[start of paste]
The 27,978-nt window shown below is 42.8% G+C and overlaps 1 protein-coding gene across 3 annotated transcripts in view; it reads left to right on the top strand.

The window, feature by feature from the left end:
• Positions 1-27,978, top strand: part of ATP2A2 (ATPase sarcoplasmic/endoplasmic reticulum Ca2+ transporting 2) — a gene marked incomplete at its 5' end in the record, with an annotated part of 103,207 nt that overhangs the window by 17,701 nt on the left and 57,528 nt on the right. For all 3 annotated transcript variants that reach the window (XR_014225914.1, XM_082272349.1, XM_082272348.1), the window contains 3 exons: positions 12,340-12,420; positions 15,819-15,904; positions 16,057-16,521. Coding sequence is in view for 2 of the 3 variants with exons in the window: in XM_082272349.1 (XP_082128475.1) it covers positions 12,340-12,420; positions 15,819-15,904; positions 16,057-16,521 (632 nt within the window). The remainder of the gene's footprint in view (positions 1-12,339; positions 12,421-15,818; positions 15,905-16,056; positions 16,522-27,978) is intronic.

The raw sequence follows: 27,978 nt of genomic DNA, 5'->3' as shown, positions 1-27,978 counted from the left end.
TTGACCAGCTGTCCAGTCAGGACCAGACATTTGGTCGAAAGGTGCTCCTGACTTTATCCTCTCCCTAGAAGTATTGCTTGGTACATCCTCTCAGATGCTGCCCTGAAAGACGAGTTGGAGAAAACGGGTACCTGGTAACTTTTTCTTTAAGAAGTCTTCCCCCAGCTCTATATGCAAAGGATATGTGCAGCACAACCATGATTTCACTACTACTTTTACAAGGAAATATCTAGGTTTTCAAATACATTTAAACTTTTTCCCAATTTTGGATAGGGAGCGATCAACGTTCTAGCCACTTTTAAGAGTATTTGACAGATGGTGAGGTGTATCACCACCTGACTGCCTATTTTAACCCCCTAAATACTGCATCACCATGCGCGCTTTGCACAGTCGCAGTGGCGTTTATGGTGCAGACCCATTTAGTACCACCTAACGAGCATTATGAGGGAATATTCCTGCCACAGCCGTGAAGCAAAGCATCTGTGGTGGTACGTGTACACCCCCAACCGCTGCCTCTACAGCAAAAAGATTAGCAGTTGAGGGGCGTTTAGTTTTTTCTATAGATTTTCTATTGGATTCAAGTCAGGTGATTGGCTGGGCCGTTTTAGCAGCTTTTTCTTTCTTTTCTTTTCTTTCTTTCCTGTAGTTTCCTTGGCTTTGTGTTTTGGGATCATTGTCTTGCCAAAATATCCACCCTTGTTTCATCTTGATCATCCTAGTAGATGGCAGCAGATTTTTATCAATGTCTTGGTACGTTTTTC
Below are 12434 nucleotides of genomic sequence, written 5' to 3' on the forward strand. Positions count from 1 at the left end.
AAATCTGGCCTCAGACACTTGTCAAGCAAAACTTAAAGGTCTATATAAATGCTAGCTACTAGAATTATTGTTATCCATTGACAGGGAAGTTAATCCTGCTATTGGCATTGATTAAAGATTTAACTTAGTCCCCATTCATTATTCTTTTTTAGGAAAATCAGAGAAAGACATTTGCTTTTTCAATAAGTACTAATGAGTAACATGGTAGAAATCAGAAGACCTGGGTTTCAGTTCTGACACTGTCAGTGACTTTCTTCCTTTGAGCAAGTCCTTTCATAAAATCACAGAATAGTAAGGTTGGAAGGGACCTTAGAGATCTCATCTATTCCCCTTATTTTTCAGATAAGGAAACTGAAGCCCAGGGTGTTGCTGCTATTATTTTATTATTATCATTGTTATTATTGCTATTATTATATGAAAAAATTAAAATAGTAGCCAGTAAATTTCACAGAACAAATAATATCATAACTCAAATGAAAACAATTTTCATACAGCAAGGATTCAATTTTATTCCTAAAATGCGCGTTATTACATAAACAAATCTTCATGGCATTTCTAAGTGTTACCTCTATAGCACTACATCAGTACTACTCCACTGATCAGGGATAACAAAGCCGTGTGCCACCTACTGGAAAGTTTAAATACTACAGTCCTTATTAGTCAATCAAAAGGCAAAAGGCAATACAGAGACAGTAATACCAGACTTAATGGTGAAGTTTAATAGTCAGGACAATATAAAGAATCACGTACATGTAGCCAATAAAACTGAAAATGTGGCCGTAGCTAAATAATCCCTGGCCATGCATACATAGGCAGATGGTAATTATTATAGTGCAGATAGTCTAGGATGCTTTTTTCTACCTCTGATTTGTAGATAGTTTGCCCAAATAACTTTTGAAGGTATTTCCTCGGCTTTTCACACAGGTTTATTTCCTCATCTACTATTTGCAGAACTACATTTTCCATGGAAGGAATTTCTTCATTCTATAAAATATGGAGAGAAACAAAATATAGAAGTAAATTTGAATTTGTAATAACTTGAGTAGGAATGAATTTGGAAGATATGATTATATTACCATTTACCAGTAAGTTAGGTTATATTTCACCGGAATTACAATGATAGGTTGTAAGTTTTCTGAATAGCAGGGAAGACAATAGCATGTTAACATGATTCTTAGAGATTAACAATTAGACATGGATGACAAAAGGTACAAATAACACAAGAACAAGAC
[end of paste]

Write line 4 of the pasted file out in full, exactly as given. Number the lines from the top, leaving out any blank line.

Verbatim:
The raw sequence follows: 27,978 nt of genomic DNA, 5'->3' as shown, positions 1-27,978 counted from the left end.